The herbal remedy forsythia suspensa, which has been traditionally used for hundreds of years to combat flu viruses, was put to the test for SARS virus in laboratory studies and was observed to have quite positive results. An ingredient of forsythia suspensa, called Phillyrin (KD-1), possesses anti-inflammatory, anti-oxidant, and anti-viral activities, demonstrating it could significantly inhibit SARS-CoV-2 and HCoV-229E replication in vitro. The study suggests KD-1 could also markedly reduce the production of pro-inflammatory cytokines (TNF-α, IL-6, IL-1β, MCP-1, and IP-10) at the mRNA levels.[16]

A traditional Chinese medicine (TCM) formula that features Forsythia suspensa and Lonicera japonica, was found to exert broad-spectrum anti-viral effects on a series of influenza viruses and recently, to significantly inhibit the SARS-COV-2 replication, affect virus morphology, and exert anti-inflammatory activity in vitro.[17] In the following multicenter, prospective, randomized controlled trial, patients were found to have a greater recover rate, shorter recovery time and less physical damage from Covid-19.

“The study was divided into two arms. One group received usual care and another received usual care plus LH Capsules (4 pills, 3X daily) for a total of 14 days. Out of a total of 284 patients in the study (142 in each group), the group receiving LH capsules had a greater recovery rate (91.5%) than the group receiving only usual care (82.4%).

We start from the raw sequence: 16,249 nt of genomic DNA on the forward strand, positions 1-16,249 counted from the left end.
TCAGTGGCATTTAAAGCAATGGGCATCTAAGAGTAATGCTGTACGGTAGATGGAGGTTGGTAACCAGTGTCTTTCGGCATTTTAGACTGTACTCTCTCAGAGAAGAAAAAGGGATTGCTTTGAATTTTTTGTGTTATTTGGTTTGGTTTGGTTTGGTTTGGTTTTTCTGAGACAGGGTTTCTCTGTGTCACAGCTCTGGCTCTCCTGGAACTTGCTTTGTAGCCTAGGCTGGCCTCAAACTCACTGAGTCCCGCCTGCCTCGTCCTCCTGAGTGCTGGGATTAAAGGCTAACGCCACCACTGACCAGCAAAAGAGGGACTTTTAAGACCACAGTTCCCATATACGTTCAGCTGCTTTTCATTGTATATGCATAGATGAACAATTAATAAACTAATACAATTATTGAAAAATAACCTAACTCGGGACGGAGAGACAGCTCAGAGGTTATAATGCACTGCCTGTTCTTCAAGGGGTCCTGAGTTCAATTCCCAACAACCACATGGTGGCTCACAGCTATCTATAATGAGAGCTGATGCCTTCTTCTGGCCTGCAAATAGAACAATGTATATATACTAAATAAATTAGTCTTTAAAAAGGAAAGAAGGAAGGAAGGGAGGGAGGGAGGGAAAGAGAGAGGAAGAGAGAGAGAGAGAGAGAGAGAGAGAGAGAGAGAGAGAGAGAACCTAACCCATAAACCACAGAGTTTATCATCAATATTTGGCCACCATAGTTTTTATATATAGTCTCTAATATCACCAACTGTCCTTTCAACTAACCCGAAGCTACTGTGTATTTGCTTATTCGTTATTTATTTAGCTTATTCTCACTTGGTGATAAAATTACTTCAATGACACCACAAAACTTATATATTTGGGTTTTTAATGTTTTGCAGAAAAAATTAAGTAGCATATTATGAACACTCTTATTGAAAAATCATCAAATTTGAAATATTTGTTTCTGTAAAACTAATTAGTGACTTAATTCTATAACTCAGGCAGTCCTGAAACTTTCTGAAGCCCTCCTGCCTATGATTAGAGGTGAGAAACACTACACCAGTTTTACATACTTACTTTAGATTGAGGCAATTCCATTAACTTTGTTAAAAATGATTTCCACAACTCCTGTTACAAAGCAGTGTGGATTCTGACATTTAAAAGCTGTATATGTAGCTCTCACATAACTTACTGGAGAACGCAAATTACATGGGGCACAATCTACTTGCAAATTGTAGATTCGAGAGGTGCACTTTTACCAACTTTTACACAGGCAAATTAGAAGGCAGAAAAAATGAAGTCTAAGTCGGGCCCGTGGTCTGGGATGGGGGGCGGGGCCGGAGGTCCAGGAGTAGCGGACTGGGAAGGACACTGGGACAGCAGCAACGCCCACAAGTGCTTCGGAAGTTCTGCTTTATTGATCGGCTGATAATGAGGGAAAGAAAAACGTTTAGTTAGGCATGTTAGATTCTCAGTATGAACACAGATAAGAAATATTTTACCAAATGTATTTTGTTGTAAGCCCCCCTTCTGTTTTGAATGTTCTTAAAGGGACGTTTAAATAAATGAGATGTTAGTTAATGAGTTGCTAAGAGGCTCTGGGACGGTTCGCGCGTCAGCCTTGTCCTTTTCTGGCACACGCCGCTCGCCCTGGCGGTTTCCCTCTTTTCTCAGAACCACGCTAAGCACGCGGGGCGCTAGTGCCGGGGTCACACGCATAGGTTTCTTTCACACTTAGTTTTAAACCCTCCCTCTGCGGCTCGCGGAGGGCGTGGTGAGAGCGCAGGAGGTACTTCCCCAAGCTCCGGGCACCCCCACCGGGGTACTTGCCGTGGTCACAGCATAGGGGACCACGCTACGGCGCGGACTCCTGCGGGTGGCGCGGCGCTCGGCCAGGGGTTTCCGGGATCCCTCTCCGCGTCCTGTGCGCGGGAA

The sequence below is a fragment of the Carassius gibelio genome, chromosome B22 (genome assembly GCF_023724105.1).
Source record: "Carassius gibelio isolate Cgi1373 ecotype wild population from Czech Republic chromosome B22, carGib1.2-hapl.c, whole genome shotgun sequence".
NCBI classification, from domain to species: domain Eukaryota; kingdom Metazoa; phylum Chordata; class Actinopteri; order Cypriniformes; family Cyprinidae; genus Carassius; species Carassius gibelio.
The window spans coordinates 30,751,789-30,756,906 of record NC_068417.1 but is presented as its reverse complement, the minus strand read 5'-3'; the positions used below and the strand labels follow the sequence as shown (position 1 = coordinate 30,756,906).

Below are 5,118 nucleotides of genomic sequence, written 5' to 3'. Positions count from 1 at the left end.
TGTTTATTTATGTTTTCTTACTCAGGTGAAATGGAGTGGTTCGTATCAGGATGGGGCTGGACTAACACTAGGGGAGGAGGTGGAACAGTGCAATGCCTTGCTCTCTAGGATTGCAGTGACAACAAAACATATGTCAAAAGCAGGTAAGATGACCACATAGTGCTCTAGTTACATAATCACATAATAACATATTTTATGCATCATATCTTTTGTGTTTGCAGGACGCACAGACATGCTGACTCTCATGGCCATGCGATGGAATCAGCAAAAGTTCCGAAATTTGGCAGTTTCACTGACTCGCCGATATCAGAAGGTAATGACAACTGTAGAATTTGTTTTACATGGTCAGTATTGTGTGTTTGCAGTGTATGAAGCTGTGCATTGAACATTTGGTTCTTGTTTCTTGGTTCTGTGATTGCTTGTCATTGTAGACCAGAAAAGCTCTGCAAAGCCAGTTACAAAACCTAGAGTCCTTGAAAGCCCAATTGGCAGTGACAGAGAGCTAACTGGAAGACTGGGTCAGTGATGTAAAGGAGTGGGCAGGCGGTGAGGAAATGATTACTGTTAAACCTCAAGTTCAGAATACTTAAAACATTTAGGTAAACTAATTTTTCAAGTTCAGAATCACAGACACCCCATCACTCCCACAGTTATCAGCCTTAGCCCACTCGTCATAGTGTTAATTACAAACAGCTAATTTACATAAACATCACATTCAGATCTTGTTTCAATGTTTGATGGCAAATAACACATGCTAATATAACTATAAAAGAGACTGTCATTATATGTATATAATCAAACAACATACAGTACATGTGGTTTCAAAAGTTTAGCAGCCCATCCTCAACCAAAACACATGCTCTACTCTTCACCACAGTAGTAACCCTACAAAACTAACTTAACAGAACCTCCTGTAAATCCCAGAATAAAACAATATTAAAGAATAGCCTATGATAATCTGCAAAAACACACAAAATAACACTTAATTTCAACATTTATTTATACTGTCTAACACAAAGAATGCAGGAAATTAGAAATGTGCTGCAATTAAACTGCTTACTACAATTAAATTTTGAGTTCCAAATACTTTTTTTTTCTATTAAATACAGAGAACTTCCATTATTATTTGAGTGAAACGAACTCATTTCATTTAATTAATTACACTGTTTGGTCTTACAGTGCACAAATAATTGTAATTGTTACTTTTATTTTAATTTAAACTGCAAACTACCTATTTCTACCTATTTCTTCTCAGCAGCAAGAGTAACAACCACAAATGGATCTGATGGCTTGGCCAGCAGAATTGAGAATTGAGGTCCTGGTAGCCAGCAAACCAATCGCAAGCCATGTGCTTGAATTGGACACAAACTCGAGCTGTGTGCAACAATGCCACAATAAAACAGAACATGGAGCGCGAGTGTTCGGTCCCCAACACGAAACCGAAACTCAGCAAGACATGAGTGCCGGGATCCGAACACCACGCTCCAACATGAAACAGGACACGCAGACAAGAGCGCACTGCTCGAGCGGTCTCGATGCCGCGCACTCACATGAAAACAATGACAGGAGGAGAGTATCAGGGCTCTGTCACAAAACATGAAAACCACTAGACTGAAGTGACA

The median time to symptomatic recovery was 7 days in the LH Capsules group and 10 days in the usual care monotherapy group. Symptom recovery times in the LH capsules group were significantly better than the usual care only group. The LH capsules group had the following symptom recovery rates: 57.7% day 5, 80.3% day 10, 91.5% day 14.

Similar results were found across several other parameters. The LH Capsules group had a shorter recovery time from “fever (2 vs. 3 days), fatigue (3 vs. 6 days) and coughing (7 vs. 10 days).” Importantly, chest computed tomographic (CT) improvements were significantly greater in the LH Capsules group (83.8% vs. 64.1%). This indicates less physical damage to patients from COVID-19 (coronavirus) for patients receiving LH Capsules. In addition, the total clinical recovery rate was better in the LH Capsules group (78.9% vs. 66.2%).”[18]

Additionally, during the outbreak of SARS in China, 50 ± 10 % infected patients were given the traditional Chinese medicine (TCM) along with modern medical procedures, at some stage of their therapy.  The results reveal positive, but inconclusive outcomes regarding the efficacy of the combined treatments using Chinese medicine as an adjuvant. Positive effects using adjuvant herbal therapy included better control of fever, quicker clearance of chest infection, lesser consumption of steroids and other symptoms were relieved. In a few reports, some evidence of immunological bolstering was also found. This synergistic administration was approved and supported by the Chinese Center for Disease Control and Prevention, and further information on the herbal treatment were recommended to other practitioners.[19]